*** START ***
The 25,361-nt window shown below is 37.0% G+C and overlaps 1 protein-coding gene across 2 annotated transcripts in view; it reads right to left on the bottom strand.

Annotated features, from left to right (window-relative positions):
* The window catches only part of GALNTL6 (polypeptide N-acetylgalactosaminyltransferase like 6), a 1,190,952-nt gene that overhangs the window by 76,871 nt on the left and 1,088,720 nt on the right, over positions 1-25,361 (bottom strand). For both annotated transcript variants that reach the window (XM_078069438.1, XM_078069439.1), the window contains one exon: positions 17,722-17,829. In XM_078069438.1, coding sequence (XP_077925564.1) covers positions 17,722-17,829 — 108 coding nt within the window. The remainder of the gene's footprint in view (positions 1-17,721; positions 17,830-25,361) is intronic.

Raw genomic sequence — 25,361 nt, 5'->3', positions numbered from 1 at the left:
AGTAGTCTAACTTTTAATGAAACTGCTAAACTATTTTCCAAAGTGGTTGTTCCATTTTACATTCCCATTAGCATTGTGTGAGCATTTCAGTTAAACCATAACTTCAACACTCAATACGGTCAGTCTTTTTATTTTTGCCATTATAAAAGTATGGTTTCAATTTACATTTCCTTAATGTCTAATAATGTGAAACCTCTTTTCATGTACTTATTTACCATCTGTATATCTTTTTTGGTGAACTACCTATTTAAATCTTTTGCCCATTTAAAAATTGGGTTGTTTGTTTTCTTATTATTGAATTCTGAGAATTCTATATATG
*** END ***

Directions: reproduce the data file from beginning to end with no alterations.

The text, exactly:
The 25,361-nt window shown below is 37.0% G+C and overlaps 1 protein-coding gene across 2 annotated transcripts in view; it reads right to left on the bottom strand.

Annotated features, from left to right (window-relative positions):
* The window catches only part of GALNTL6 (polypeptide N-acetylgalactosaminyltransferase like 6), a 1,190,952-nt gene that overhangs the window by 76,871 nt on the left and 1,088,720 nt on the right, over positions 1-25,361 (bottom strand). For both annotated transcript variants that reach the window (XM_078069438.1, XM_078069439.1), the window contains one exon: positions 17,722-17,829. In XM_078069438.1, coding sequence (XP_077925564.1) covers positions 17,722-17,829 — 108 coding nt within the window. The remainder of the gene's footprint in view (positions 1-17,721; positions 17,830-25,361) is intronic.

Raw genomic sequence — 25,361 nt, 5'->3', positions numbered from 1 at the left:
AGTAGTCTAACTTTTAATGAAACTGCTAAACTATTTTCCAAAGTGGTTGTTCCATTTTACATTCCCATTAGCATTGTGTGAGCATTTCAGTTAAACCATAACTTCAACACTCAATACGGTCAGTCTTTTTATTTTTGCCATTATAAAAGTATGGTTTCAATTTACATTTCCTTAATGTCTAATAATGTGAAACCTCTTTTCATGTACTTATTTACCATCTGTATATCTTTTTTGGTGAACTACCTATTTAAATCTTTTGCCCATTTAAAAATTGGGTTGTTTGTTTTCTTATTATTGAATTCTGAGAATTCTATATATG